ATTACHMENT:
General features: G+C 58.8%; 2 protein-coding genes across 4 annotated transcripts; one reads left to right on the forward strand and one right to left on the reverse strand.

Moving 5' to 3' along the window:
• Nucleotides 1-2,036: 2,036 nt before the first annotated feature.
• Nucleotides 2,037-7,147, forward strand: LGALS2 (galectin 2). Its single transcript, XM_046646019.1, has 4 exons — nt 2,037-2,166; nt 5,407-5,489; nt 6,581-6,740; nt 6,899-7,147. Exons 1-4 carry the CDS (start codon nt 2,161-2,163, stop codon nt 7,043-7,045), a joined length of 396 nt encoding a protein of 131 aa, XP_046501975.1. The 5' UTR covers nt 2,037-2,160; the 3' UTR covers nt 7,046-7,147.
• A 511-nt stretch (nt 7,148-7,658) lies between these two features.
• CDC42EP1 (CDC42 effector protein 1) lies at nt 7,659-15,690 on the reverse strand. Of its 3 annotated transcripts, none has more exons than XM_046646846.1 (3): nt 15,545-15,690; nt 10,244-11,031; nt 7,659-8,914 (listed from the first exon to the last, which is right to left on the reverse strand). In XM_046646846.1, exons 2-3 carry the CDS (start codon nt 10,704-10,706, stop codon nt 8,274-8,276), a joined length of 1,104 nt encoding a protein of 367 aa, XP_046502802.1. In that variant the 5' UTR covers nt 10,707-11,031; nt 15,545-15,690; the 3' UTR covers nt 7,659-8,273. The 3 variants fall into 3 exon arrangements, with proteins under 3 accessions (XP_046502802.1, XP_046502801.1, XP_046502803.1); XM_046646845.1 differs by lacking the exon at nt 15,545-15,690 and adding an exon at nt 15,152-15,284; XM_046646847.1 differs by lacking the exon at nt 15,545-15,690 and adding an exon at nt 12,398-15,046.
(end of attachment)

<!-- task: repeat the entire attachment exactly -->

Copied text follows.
General features: G+C 58.8%; 2 protein-coding genes across 4 annotated transcripts; one reads left to right on the forward strand and one right to left on the reverse strand.

Moving 5' to 3' along the window:
• Nucleotides 1-2,036: 2,036 nt before the first annotated feature.
• Nucleotides 2,037-7,147, forward strand: LGALS2 (galectin 2). Its single transcript, XM_046646019.1, has 4 exons — nt 2,037-2,166; nt 5,407-5,489; nt 6,581-6,740; nt 6,899-7,147. Exons 1-4 carry the CDS (start codon nt 2,161-2,163, stop codon nt 7,043-7,045), a joined length of 396 nt encoding a protein of 131 aa, XP_046501975.1. The 5' UTR covers nt 2,037-2,160; the 3' UTR covers nt 7,046-7,147.
• A 511-nt stretch (nt 7,148-7,658) lies between these two features.
• CDC42EP1 (CDC42 effector protein 1) lies at nt 7,659-15,690 on the reverse strand. Of its 3 annotated transcripts, none has more exons than XM_046646846.1 (3): nt 15,545-15,690; nt 10,244-11,031; nt 7,659-8,914 (listed from the first exon to the last, which is right to left on the reverse strand). In XM_046646846.1, exons 2-3 carry the CDS (start codon nt 10,704-10,706, stop codon nt 8,274-8,276), a joined length of 1,104 nt encoding a protein of 367 aa, XP_046502802.1. In that variant the 5' UTR covers nt 10,707-11,031; nt 15,545-15,690; the 3' UTR covers nt 7,659-8,273. The 3 variants fall into 3 exon arrangements, with proteins under 3 accessions (XP_046502802.1, XP_046502801.1, XP_046502803.1); XM_046646845.1 differs by lacking the exon at nt 15,545-15,690 and adding an exon at nt 15,152-15,284; XM_046646847.1 differs by lacking the exon at nt 15,545-15,690 and adding an exon at nt 12,398-15,046.